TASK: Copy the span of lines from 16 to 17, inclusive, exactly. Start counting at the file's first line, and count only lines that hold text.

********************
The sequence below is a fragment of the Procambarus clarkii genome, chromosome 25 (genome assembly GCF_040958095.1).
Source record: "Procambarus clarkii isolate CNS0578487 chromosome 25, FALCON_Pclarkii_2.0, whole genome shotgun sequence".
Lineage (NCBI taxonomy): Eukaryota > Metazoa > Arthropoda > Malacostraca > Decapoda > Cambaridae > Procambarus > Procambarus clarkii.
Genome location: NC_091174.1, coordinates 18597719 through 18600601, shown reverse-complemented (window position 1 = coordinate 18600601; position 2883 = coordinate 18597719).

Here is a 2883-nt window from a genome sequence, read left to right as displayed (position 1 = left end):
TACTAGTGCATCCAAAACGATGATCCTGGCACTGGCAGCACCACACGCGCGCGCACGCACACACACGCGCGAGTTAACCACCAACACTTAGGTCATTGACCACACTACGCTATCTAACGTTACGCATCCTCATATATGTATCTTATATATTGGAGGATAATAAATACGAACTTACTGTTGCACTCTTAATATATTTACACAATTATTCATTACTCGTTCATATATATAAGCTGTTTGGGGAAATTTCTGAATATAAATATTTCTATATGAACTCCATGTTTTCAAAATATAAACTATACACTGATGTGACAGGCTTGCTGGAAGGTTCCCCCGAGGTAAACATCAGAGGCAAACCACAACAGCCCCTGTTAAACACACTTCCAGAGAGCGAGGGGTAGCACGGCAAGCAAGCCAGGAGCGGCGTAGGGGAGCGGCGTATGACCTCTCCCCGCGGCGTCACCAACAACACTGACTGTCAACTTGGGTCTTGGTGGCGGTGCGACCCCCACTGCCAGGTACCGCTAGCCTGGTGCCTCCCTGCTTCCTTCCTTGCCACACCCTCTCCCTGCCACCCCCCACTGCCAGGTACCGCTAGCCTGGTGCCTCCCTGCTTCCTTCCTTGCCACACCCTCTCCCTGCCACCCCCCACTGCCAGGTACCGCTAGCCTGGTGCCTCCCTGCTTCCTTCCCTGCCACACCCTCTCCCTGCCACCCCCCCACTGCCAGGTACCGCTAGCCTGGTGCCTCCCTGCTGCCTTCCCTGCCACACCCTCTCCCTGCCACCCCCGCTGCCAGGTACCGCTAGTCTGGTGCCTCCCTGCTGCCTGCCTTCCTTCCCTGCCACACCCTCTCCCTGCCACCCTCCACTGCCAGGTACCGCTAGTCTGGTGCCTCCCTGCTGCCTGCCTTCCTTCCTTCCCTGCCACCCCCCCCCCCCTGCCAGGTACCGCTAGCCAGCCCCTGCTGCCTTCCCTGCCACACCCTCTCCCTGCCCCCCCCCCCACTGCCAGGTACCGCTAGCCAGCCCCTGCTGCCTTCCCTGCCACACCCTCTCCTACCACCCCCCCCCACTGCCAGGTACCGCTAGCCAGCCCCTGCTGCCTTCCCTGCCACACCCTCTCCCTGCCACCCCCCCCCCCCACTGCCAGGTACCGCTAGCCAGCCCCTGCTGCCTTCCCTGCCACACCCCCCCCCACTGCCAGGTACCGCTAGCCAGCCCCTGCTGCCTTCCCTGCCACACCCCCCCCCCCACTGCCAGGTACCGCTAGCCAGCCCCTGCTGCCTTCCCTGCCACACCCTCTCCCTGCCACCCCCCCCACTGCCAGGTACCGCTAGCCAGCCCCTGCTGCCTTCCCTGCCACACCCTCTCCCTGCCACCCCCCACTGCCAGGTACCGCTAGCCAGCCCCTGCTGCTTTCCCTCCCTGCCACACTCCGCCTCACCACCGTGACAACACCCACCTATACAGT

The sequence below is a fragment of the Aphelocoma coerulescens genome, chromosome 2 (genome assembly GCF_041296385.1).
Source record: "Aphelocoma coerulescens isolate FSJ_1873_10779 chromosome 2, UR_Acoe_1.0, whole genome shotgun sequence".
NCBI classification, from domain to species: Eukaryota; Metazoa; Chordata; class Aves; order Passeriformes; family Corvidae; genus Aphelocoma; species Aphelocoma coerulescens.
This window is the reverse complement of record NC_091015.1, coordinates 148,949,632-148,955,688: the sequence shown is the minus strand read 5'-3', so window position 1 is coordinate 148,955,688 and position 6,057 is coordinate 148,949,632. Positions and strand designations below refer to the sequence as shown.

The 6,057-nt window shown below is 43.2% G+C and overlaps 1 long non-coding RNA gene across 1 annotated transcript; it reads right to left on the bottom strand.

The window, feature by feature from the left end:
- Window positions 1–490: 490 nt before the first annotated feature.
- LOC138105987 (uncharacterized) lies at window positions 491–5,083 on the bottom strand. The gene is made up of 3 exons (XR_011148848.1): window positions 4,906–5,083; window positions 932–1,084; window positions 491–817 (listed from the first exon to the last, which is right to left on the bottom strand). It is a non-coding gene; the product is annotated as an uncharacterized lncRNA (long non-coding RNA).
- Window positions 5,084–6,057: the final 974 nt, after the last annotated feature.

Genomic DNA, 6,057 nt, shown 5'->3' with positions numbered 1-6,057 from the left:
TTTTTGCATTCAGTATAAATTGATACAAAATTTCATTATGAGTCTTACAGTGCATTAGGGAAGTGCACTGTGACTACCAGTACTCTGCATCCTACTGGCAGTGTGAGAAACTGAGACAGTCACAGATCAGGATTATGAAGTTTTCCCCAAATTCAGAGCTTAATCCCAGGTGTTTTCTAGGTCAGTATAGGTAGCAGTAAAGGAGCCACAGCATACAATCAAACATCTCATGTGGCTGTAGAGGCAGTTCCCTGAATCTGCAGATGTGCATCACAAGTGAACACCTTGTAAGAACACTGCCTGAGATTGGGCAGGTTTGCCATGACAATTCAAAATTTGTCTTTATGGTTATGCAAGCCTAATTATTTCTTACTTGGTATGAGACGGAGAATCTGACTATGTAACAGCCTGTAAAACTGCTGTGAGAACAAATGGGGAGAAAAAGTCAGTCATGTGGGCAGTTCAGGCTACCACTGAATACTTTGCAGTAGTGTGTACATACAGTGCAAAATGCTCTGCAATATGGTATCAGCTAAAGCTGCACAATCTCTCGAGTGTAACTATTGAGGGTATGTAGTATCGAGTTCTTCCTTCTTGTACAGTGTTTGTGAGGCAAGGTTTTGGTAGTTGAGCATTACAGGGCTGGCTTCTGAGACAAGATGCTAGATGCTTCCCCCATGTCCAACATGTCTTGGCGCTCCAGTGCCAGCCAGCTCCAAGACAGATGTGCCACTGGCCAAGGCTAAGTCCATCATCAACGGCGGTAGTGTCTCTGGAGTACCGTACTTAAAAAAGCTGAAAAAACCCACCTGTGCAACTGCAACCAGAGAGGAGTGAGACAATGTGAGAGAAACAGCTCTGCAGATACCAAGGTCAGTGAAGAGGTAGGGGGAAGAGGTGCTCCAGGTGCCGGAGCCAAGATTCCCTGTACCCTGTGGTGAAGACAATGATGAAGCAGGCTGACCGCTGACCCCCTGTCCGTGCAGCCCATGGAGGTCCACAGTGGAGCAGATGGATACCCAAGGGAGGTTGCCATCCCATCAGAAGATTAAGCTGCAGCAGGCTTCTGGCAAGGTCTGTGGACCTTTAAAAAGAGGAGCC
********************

Genomic DNA, 6,057 nt, shown 5'->3' with positions numbered 1-6,057 from the left:
TTTTTGCATTCAGTATAAATTGATACAAAATTTCATTATGAGTCTTACAGTGCATTAGGGAAGTGCACTGTGACTACCAGTACTCTGCATCCTACTGGCAGTGTGAGAAACTGAGACAGTCACAGATCAGGATTATGAAGTTTTCCCCAAATTCAGAGCTTAATCCCAGGTGTTTTCTAGGTCAGTATAGGTAGCAGTAAAGGAGCCACAGCATACAATCAAACATCTCATGTGGCTGTAGAGGCAGTTCCCTGAATCTGCAGATGTGCATCACAAGTGAACACCTTGTAAGAACACTGCCTGAGATTGGGCAGGTTTGCCATGACAATTCAAAATTTGTCTTTATGGTTATGCAAGCCTAATTATTTCTTACTTGGTATGAGACGGAGAATCTGACTATGTAACAGCCTGTAAAACTGCTGTGAGAACAAATGGGGAGAAAAAGTCAGTCATGTGGGCAGTTCAGGCTACCACTGAATACTTTGCAGTAGTGTGTACATACAGTGCAAAATGCTCTGCAATATGGTATCAGCTAAAGCTGCACAATCTCTCGAGTGTAACTATTGAGGGTATGTAGTATCGAGTTCTTCCTTCTTGTACAGTGTTTGTGAGGCAAGGTTTTGGTAGTTGAGCATTACAGGGCTGGCTTCTGAGACAAGATGCTAGATGCTTCCCCCATGTCCAACATGTCTTGGCGCTCCAGTGCCAGCCAGCTCCAAGACAGATGTGCCACTGGCCAAGGCTAAGTCCATCATCAACGGCGGTAGTGTCTCTGGAGTACCGTACTTAAAAAAGCTGAAAAAACCCACCTGTGCAACTGCAACCAGAGAGGAGTGAGACAATGTGAGAGAAACAGCTCTGCAGATACCAAGGTCAGTGAAGAGGTAGGGGGAAGAGGTGCTCCAGGTGCCGGAGCCAAGATTCCCTGTACCCTGTGGTGAAGACAATGATGAAGCAGGCTGACCGCTGACCCCCTGTCCGTGCAGCCCATGGAGGTCCACAGTGGAGCAGATGGATACCCAAGGGAGGTTGCCATCCCATCAGAAGATTAAGCTGCAGCAGGCTTCTGGCAAGGTCTGTGGACCTTTAAAAAGAGGAGCC